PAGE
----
6 thoughts on “Vulnerability is beautiful

  1. I seem to have had the polar opposite of you when it comes to being vulnerable: when I was younger I was VERY open about how I felt, especially if how I felt was negative in some way. Looking back, I genuinely don’t believe that I was open for attention – I just really, really wanted someone to make those negative feelings go away, because much of the time I didn’t know how to handle them on my own (I now look on these moments as early encounters with depression).
    Nowadays, I’m incredibly closed off – to be completely honest the only times I ever “open up” are when talking to my mother, and on my blog/comments. When I went to outpatient counselling a few years back I had multiple hour-long sessions on “tearing down my walls” (surrounding my heart), and I’ve gotten…better, but I’m certainly not where I need to be yet. For me, having vulnerable moments is much like pulling out a splinter – a quick, sharp moment of feeling, and afterwards you’ll be glad you did. This is why I always appreciate your viewpoint of finding the beauty in everything.

    Liked by 1 person

    1. I really appreciate your comment as sometimes the skill self as context, while helpful, is hard to believe sometimes. When I think about who I am in the past it’s sometimes hard to believe that I can change. I sometimes believe that the good changes in myself aren’t the real me because I wasn’t always this way. However, you sharing that you as well have gone through polar opposites in your childhood and adulthood tells me that we can change and self as context is not only a helpful skill but I legitimate one! Thanks so much for your comment!

      Liked by 1 person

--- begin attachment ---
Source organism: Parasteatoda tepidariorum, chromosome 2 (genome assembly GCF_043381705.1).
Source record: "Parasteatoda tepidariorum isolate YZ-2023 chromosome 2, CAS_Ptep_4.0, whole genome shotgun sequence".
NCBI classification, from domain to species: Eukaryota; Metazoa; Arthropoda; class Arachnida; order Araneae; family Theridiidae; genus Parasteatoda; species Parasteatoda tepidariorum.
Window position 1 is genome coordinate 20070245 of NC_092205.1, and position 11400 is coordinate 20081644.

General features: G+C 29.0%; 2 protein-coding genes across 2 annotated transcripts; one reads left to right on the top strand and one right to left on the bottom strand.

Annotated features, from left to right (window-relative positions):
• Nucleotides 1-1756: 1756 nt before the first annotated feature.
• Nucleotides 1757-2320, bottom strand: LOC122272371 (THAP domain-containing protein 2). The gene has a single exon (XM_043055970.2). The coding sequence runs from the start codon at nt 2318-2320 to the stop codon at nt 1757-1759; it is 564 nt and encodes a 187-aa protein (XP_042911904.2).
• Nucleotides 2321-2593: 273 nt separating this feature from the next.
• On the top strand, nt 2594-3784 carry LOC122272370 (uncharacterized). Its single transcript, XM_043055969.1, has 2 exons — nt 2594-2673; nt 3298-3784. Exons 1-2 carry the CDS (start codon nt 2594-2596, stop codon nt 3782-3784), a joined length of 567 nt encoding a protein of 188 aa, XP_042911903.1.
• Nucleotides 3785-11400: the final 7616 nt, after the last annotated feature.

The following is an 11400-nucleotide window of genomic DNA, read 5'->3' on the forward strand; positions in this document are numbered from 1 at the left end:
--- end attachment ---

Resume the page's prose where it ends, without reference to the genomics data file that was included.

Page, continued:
1. It saddens me that vulnerability is often seen as weakness; much of society says that if you have a problem, keep it to yourself and deal with it yourself, because everyone has their own problems and they have no time or responsibility to help you with yours. I dunno, maybe that viewpoint is my depression speaking, but it feels true more often than not for me, personally. Even the word itself, “vulnerable,” as if you’re leaving yourself open to attack. There is such a stigma attached to the word itself. But, like you said, why talk about the weather when you can share an intimate, emotionally charged moment with someone? It’s a hard lesson learned, but well worth it.

        Liked by 1 person

      2. I agree and I think that is why I have been so ashamed of my own vulnerability. But emotions really are extremely hard to deal with, especially with a mental disorder. Showing your emotions shows you have them, and having them is strength that you can survive them. I mean, depression means no joy in anything…now that’s hard to deal with, as are all the others

        Liked by 1 person

Leave a Reply

Fill in your details below or click an icon to log in: Logo

You are commenting using your account. Log Out / Change )

Twitter picture

You are commenting using your Twitter account. Log Out / Change )

Facebook photo

You are commenting using your Facebook account. Log Out / Change )

Google+ photo

You are commenting using your Google+ account. Log Out / Change )

Connecting to %s